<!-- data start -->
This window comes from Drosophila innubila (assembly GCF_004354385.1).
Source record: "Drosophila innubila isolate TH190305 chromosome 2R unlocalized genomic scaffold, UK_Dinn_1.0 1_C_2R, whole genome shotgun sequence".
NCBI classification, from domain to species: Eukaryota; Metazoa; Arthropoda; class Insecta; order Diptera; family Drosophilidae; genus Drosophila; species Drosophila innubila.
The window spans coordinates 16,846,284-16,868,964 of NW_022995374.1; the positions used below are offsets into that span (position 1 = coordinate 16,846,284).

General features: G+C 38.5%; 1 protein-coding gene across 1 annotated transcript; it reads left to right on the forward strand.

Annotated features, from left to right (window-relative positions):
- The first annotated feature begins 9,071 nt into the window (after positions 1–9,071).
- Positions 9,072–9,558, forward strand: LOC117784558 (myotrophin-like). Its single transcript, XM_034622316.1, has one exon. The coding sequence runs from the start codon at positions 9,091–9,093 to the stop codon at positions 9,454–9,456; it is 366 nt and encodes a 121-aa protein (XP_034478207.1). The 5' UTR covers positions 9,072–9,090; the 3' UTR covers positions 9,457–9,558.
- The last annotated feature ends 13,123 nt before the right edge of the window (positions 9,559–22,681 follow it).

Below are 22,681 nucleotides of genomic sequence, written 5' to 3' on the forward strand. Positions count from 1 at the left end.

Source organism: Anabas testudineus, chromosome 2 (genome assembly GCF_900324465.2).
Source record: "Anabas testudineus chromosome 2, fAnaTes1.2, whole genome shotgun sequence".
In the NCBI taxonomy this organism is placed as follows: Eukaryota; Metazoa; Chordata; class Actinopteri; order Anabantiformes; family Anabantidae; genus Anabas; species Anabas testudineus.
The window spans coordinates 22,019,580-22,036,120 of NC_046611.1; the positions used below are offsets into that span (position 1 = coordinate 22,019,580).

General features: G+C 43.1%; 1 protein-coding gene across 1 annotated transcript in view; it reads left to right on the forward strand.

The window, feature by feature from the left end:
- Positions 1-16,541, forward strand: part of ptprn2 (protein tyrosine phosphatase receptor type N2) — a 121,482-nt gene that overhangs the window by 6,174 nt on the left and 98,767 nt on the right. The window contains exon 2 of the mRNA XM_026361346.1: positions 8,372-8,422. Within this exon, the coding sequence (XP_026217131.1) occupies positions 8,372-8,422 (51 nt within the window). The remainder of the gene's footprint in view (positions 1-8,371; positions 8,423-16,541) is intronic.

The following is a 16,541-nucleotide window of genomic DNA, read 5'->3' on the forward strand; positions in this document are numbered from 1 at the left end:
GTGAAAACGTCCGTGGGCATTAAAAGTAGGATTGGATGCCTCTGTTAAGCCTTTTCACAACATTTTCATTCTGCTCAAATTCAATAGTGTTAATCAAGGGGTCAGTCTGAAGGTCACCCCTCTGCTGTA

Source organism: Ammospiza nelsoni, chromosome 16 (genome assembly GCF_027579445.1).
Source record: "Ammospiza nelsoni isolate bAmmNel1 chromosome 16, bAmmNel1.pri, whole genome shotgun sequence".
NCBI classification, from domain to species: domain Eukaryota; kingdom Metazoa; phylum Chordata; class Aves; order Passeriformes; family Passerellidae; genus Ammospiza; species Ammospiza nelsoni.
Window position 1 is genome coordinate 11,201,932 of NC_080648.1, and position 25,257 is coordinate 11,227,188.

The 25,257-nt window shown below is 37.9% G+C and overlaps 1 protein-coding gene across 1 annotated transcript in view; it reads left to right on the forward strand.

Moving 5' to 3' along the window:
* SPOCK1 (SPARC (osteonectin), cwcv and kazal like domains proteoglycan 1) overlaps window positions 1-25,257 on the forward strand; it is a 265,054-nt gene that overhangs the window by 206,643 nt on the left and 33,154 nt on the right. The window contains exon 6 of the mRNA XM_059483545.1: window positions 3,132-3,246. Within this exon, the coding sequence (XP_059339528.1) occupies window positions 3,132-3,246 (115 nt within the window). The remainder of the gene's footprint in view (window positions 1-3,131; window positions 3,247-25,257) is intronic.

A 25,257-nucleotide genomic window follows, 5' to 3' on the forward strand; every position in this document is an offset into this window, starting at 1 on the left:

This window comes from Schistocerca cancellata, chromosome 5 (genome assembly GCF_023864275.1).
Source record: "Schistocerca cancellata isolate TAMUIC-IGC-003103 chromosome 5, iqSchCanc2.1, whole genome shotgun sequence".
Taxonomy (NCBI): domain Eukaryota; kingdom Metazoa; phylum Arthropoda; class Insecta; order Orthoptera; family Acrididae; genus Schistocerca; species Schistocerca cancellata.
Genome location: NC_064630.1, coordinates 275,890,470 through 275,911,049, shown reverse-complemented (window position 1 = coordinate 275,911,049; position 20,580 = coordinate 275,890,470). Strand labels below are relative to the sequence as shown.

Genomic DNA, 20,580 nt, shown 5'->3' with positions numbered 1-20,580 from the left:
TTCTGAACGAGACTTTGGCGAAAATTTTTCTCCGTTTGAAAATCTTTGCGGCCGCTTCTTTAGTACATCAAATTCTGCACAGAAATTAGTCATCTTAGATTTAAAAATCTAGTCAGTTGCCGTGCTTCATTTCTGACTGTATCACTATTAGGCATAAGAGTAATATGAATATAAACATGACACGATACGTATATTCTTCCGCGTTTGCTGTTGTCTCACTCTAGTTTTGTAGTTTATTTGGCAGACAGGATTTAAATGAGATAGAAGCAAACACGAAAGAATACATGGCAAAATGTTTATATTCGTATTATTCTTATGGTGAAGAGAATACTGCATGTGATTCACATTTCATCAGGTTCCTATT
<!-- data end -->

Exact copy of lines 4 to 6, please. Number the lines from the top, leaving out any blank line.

The window spans coordinates 16,846,284-16,868,964 of NW_022995374.1; the positions used below are offsets into that span (position 1 = coordinate 16,846,284).

General features: G+C 38.5%; 1 protein-coding gene across 1 annotated transcript; it reads left to right on the forward strand.

Annotated features, from left to right (window-relative positions):